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UK Civil Aviation Regulations

These are published by the CAA on our UK Regulations pages. EU Regulations and EASA Access Guides published by EASA no longer apply in the UK. Our website and publications are being reviewed to update all references. Any references to EU law and EASA Access guides should be disregarded and where applicable the equivalent UK versions referred to instead.

Airspace modernisation benefits a wide range of stakeholders in different ways.

More airspace capacity can accommodate new flights and destinations, make existing operations more efficient and encourage new technology and associated infrastructure. This will benefit the UK population by enhancing the UK’s global connections, giving better value and more choice for businesses and individual travellers, and helping to stimulate UK economic growth. Accommodating new types of aerial vehicle like drones can facilitate more effective services to businesses and the general public, as well as to the State through medical flights, search and rescue or law enforcement.

Airspace modernisation will help to reduce aviation’s climate change impacts, contributing to the Government’s Jet Zero Strategy.

There are also benefits to more specific stakeholder groups:

For passengers and businesses reliant on air transport – Modernisation will add capacity to the system through more efficient airspace, address ‘hotspots’ of congestion and improve choice and value for passengers and shippers. Fewer flight delays and service disruptions at short notice will save time and improve the passenger experience through shorter journeys with a more reliable service, while continuing to improve current high safety standards.

For airspace users – The airspace structure is a key determinant of costs, punctuality and environmental performance. More direct and efficient flightpaths will mean lower costs for operators because they will save on fuel and be able to enhance the utilisation of their aircraft. Airspace modernisation is expected to improve access to airspace for General Aviation by enabling greater integration (rather than segregation) of different airspace user groups. The same is true for new or rapidly expanding airspace users, such as remotely piloted aircraft systems, aerial taxis and spacecraft. See our infographic illustrating our vision for a modernised lower airspace in the UK.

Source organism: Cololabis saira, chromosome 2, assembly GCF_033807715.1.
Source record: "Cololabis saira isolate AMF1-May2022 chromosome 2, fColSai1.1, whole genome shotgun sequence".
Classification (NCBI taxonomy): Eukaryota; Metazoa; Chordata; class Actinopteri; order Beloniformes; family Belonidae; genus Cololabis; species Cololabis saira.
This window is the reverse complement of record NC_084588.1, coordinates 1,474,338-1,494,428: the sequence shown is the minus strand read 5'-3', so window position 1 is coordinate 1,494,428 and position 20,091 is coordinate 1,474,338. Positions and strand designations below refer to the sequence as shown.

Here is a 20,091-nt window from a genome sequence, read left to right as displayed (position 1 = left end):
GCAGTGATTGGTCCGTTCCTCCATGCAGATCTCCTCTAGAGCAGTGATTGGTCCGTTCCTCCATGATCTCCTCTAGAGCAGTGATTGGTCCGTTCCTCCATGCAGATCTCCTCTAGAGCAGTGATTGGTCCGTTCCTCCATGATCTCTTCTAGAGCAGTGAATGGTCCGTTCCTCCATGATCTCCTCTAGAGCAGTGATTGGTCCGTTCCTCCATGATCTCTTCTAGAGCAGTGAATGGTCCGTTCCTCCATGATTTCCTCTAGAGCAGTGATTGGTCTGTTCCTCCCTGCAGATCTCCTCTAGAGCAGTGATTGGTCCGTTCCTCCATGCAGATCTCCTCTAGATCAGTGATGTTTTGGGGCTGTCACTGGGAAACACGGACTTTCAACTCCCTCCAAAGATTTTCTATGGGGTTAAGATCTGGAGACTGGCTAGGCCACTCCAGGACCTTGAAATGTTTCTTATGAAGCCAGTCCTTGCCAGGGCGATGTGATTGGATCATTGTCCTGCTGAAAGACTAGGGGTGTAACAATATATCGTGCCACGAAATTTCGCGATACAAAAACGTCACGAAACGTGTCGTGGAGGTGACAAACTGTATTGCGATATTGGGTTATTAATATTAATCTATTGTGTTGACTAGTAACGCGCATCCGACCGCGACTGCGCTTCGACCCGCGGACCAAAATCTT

For airports and air navigation service providers – The sharing of accurate flight information about traffic using UK airspace is expected to improve runway throughput and resilience to disruption (like adverse weather). Additional airspace capacity gives airports the scope to develop operations in line with their business plans (subject to planning considerations). Enhanced technology combined with updated airspace design enables safe, expeditious and efficient management of increased traffic.

For communities – Airspace modernisation offers some environmental improvements because aircraft can climb sooner, descend more quietly and navigate more accurately around populated areas. In some cases, changed flightpaths could concentrate traffic over a smaller area giving the opportunity to give some communities some respite from noise. This can allow airports to manage aircraft noise better in line with government policy However, it may be that changes in flightpaths or an increase in traffic mean that not every community will benefit. A decision to increase airport capacity through the land-use planning process is outside the responsibility of the Airspace Modernisation Strategy. The CAA’s airspace change process and Government guidance to the CAA ensure that those impacted by changes in flightpaths are properly consulted on any changes proposed.